Kasarian ng mga Pangngalan

A couple of years ago I posted a list of common nouns and categorized them according to gender. Upon reviewing that list, I realized that some entries were incorrect for reasons which I will explain in this post. I have revised that list, added more entries, and categorized quite a lot of them. The link to the revised list (a PDF file) is provided below.

A Filipino noun (pangngalan) may be categorized according the natural gender (male or female/lalaki o babae), the uncertainty of gender (male or female), or the lack of gender (nouns for nonliving things or concepts) of the person, animal, object, or idea the noun is pertaining to.

A Filipino noun may be classified as having one of the four genders: masculine gender (panlalaki), feminine gender (pambabae), common gender (pambalaki o di-tiyak), or neuter gender (walang kasarian).

Nouns with masculine gender are used for male persons and animals such as the nouns father/ama and rooster/tandang. Nouns with feminine gender are used for female persons and animals such as the nouns mother/ina and hen/inahin. Nouns with common gender are used for either male or female persons and animals such as the nouns parent/magulang and chicken/manok.

Nouns with masculine, feminine, and common genders are used for people and animals. The nouns with neuter gender are used for nonliving things, living things that are not classified as either male or female (such as trees and plants), and abstract nouns. The Filipino nouns puno, kahoy, bulaklak, and kalikasan are examples of nouns with neuter gender.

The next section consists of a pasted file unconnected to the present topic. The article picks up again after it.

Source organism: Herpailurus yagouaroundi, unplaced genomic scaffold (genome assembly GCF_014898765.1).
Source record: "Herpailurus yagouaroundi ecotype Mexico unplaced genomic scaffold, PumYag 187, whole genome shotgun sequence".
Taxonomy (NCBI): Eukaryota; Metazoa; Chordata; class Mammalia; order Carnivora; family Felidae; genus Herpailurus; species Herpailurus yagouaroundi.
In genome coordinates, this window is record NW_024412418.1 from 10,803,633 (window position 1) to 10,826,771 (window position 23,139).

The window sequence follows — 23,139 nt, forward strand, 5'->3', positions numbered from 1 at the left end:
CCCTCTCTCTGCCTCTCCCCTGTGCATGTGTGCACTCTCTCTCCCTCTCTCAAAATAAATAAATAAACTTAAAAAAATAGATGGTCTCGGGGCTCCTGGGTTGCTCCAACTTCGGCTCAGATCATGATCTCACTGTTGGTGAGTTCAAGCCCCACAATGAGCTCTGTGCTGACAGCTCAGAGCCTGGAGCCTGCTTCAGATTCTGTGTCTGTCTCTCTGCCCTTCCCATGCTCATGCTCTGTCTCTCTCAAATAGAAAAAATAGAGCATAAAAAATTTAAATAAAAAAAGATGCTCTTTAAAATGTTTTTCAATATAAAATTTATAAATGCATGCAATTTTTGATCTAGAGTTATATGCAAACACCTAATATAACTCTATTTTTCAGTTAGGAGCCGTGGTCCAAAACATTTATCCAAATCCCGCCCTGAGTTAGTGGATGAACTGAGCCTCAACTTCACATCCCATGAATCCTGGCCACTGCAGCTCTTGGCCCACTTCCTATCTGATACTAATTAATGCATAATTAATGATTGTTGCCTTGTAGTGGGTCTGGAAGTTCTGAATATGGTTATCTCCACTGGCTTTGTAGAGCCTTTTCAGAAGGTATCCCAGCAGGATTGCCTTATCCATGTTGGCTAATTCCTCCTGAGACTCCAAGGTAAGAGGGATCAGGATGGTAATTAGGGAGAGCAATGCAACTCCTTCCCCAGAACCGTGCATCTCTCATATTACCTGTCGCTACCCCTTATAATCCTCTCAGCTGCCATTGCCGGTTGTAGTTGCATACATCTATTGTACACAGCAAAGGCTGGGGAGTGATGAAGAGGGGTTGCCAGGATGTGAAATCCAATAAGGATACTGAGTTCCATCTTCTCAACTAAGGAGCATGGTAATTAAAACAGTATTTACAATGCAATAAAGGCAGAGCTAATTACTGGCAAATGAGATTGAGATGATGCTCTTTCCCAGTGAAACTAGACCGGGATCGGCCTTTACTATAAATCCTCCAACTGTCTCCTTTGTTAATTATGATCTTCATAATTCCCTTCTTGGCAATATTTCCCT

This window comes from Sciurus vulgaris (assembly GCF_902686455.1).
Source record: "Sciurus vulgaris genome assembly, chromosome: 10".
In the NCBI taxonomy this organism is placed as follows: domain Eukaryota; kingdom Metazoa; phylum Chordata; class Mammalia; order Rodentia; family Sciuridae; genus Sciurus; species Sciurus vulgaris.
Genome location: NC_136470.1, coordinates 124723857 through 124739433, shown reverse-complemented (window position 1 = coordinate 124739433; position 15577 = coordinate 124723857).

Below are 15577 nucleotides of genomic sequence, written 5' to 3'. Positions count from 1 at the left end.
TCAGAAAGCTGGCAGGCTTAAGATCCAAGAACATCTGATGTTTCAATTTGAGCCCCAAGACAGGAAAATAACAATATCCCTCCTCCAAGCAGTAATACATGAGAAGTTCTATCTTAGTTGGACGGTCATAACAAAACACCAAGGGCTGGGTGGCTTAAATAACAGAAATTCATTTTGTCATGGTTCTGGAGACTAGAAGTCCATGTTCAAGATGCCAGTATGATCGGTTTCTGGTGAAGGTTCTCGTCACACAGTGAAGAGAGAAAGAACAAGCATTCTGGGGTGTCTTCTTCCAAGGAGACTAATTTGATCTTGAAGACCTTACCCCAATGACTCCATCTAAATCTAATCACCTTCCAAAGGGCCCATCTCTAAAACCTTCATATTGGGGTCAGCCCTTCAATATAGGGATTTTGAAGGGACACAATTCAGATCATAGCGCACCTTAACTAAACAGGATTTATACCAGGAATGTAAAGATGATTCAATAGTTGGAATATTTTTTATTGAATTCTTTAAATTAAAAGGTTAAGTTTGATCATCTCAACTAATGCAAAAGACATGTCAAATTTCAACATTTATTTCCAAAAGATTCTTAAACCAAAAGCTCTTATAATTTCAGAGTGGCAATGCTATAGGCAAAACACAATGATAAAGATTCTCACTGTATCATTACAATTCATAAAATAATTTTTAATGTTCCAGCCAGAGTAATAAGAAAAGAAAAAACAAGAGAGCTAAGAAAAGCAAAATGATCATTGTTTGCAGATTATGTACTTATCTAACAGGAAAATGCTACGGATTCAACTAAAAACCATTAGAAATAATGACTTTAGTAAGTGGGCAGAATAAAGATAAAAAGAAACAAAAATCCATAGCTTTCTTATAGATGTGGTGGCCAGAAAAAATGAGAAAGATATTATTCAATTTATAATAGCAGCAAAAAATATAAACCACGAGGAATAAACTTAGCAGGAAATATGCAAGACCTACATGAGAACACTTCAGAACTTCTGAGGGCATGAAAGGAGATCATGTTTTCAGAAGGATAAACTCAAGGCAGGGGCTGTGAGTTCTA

Some nouns with masculine gender are paired with their corresponding nouns with feminine gender. A tabular list of such Filipino noun pairs is provided in the PDF file below entitled “Kasarian ng mga Pangngalan sa Filipino.” Several of these Filipino noun pairs originated from the Spanish language.

Note that the noun pairs in this table are gender-specific. This means that Filipino nouns under the column heading “Pangngalang panlalaki” may only be used to refer to male persons (or animals) and those under the column heading “Pangngalang pambabae” may only be used to refer to female persons (or animals).

Filipino nouns such as doktor, senador, alkalde, and arsobispo have common gender; they may be used to refer to either men or women who hold these positions. (There are women in other parts of the world who hold religious occupations such as ministers, bishops, and priests.) So I have classified such nouns under the category pangngalang pambalaki or nouns with common gender.

In my previous list I incorrectly categorized the Filipino nouns arsobispo, obispo, pari and other religious occupations under nouns with masculine gender. Filipino nouns like empleyado, propesor, and eredero were similarly categorized incorrectly under pangngalang panlalaki. These nouns actually have the common gender.

The Filipino nouns doktora, senadora, alkaldesa, empleyada, propesora, and eredera have feminine gender. These nouns are gender-specific; they refer to women (not men) who hold these positions.

Nouns with the neuter gender are nouns used for living and nonliving things that may not be classified as either male or female. Nouns that refer to places and inanimate objects, as well as abstract nouns, have the neuter gender.

The PDF file below has 5 pages. It includes the following:

  1. the discussion on the gender of nouns in Filipino;
  2. a table with the Filipino noun pairs (masculine and feminine) and their English translations;
  3. a list of Filipino nouns with the masculine gender and their English translations; and
  4. a list of Filipino nouns with the feminine gender and their English translations.

Click on the link below to open the file in another tab. If you find an error in the PDF file, please leave a comment below.

Kasarian ng mga Pangngalan

This is available for free, so the least you can do in return is to follow these terms: